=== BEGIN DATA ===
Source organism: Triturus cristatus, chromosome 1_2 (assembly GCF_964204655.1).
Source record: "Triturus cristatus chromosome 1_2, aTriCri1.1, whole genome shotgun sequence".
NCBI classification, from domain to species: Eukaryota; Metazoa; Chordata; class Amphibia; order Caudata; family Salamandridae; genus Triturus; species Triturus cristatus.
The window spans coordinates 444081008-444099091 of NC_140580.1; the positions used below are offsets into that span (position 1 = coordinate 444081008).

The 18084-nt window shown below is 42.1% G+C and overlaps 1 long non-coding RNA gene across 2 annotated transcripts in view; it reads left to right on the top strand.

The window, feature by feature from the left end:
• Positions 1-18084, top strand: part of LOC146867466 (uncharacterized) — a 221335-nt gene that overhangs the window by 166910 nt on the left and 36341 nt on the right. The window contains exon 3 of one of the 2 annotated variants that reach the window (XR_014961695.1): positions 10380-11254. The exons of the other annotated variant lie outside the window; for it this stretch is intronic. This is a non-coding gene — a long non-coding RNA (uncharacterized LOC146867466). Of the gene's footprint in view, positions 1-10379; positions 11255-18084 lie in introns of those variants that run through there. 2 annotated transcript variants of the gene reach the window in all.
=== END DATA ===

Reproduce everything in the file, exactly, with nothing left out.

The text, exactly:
Source organism: Triturus cristatus, chromosome 1_2 (assembly GCF_964204655.1).
Source record: "Triturus cristatus chromosome 1_2, aTriCri1.1, whole genome shotgun sequence".
NCBI classification, from domain to species: Eukaryota; Metazoa; Chordata; class Amphibia; order Caudata; family Salamandridae; genus Triturus; species Triturus cristatus.
The window spans coordinates 444081008-444099091 of NC_140580.1; the positions used below are offsets into that span (position 1 = coordinate 444081008).

The 18084-nt window shown below is 42.1% G+C and overlaps 1 long non-coding RNA gene across 2 annotated transcripts in view; it reads left to right on the top strand.

The window, feature by feature from the left end:
• Positions 1-18084, top strand: part of LOC146867466 (uncharacterized) — a 221335-nt gene that overhangs the window by 166910 nt on the left and 36341 nt on the right. The window contains exon 3 of one of the 2 annotated variants that reach the window (XR_014961695.1): positions 10380-11254. The exons of the other annotated variant lie outside the window; for it this stretch is intronic. This is a non-coding gene — a long non-coding RNA (uncharacterized LOC146867466). Of the gene's footprint in view, positions 1-10379; positions 11255-18084 lie in introns of those variants that run through there. 2 annotated transcript variants of the gene reach the window in all.